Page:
Bay Nature magazineFall 2019

Nature News

Save the Redwoods Has a Deal to Acquire A Forest of Giant Sequoias Rivaling the Mariposa Grove

September 16, 2019
stagg tree
The Stagg Tree, believed to be the fifth largest tree in the world. (Photo by Max Forster, Save the Redwoods League)

The Save the Redwoods League has announced a deal to acquire 530 acres of giant sequoia forest in the Sierra Nevada east of Tulare. In both size and in the number of ancient sequoias, the Alder Creek property rivals Yosemite’s famed Mariposa Grove. The $15.25 million purchase, expected to be finalized in December, includes the fifth-tallest tree on earth, the Stagg Tree, a 250-foot-tall, 3,000-year-old giant. It’s one of nearly 500 giant sequoias on the private property.

The nonprofit redwood conservation group works to protect both coast redwoods (Sequoia sempervirens) and their cousins the giant sequoias (Sequoiadendron giganteum). But most giant sequoias were protected more than half a century ago, leaving Alder Creek as the largest unprotected grove remaining.

Once the purchase wraps up at the end of the year, the League will strive to reduce fire risk on the property by thinning smaller trees and shrubs to more closely mimic the way giant sequoia forests would have looked before fire suppression. The League plans to turn over the grove to the United States Forest Service to manage as part of the Giant Sequoia National Monument within a decade, League conservation director Becky Bremer says.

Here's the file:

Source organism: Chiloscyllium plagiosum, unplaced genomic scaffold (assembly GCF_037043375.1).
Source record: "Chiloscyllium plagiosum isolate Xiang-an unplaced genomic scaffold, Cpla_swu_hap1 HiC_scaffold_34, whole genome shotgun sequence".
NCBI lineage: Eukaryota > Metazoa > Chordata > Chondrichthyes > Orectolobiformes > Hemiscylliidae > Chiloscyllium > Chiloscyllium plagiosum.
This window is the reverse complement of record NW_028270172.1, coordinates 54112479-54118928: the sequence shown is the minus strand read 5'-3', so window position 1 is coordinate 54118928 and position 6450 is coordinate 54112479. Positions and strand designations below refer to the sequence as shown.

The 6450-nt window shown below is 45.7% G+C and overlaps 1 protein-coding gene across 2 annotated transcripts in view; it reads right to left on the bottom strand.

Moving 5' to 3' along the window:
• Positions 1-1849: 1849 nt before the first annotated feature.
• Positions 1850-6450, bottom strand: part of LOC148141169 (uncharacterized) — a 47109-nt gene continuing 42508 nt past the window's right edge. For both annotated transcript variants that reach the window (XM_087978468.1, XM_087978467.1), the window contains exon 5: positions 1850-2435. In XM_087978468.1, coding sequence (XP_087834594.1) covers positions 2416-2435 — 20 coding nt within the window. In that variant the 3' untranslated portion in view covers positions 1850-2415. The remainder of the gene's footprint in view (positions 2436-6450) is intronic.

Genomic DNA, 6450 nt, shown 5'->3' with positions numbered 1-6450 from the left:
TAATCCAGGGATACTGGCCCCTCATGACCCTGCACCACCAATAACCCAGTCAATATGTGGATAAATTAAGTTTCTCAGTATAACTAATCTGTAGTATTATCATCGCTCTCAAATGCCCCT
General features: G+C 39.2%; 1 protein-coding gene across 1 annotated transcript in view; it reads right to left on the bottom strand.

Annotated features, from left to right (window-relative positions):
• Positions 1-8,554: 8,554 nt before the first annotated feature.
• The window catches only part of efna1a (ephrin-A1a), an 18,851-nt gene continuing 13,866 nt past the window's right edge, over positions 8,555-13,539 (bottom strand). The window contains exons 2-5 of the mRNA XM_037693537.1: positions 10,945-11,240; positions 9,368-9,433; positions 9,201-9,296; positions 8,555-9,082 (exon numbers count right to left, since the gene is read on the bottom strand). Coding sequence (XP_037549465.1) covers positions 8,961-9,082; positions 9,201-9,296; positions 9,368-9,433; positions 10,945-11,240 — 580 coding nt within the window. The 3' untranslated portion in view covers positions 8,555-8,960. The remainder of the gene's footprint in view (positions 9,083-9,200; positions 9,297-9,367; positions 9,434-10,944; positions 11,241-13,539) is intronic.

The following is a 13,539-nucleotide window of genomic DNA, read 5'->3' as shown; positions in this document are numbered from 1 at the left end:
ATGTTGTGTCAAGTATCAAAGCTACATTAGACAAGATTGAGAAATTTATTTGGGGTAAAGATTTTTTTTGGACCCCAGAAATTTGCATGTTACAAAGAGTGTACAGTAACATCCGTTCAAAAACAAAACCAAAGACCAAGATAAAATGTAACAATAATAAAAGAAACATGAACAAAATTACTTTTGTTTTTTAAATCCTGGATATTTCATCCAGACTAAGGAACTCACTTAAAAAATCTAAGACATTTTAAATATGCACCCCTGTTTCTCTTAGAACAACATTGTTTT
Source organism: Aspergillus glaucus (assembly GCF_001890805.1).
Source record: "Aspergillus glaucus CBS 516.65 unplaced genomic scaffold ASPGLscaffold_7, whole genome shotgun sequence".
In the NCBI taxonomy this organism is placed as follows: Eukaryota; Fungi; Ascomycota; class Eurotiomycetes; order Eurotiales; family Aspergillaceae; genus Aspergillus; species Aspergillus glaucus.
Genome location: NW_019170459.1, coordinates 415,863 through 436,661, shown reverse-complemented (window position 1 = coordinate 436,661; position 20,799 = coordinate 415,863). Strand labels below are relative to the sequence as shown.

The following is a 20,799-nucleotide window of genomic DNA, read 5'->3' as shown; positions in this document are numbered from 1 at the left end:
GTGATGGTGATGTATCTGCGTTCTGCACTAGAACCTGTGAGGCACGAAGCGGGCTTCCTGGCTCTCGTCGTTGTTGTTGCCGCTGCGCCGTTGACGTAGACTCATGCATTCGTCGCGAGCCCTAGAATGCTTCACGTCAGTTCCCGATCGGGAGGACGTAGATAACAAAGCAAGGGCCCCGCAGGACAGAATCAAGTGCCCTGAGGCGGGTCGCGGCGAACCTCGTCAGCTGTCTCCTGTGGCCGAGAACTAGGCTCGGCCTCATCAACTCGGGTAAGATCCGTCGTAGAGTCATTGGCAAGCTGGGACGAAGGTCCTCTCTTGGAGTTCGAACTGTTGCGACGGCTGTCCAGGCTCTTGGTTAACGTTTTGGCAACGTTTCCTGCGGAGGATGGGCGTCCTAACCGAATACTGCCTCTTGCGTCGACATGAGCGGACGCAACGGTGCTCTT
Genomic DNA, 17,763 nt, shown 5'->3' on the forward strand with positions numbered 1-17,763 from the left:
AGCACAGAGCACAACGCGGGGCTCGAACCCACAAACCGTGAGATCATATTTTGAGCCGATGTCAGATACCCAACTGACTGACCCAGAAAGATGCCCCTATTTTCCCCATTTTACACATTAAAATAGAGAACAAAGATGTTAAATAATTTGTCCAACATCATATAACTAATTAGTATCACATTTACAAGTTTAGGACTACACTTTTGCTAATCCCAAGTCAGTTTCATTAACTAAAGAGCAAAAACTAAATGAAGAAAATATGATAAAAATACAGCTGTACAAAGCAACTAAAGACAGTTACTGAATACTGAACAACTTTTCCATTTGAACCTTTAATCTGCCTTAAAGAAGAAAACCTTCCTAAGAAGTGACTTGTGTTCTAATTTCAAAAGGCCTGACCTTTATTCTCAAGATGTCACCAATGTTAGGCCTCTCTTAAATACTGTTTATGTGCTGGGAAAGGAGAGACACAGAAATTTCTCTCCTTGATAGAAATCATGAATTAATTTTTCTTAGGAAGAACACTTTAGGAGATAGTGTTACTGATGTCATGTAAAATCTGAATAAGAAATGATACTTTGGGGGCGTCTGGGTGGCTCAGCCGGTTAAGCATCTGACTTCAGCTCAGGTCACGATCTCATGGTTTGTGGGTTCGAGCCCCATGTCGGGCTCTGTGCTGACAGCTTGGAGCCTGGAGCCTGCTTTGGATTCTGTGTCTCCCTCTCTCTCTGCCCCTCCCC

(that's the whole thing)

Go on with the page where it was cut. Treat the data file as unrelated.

Then, perhaps, the public will get to visit a grove she calls “magical” for its concentration of ancient trees. “I’ve been working in land conservation for 20 years,” Bremer says. “I’ve gotten to see some pretty spectacular properties, but this one still moved me. You stand there in this space of massive, massive trees, and you’re just like, ‘What are your stories!’”

“Giant sequoias catalyzed the national conservation movement more than 150 years ago, beginning with the protection of Mariposa,” League president and CEO Sam Hodder adds. “Today, Save the Redwoods League has the opportunity to continue this conservation legacy by permanently protecting Alder Creek and its hundreds of giant sequoia trees.”

About the Author

Eric Simons is a former digital editor at Bay Nature. He is author of The Secret Lives of Sports Fans and Darwin Slept Here, and is coauthor, with Tessa Hill, of At Every Depth: Our Growing Knowledge of the Changing Oceans.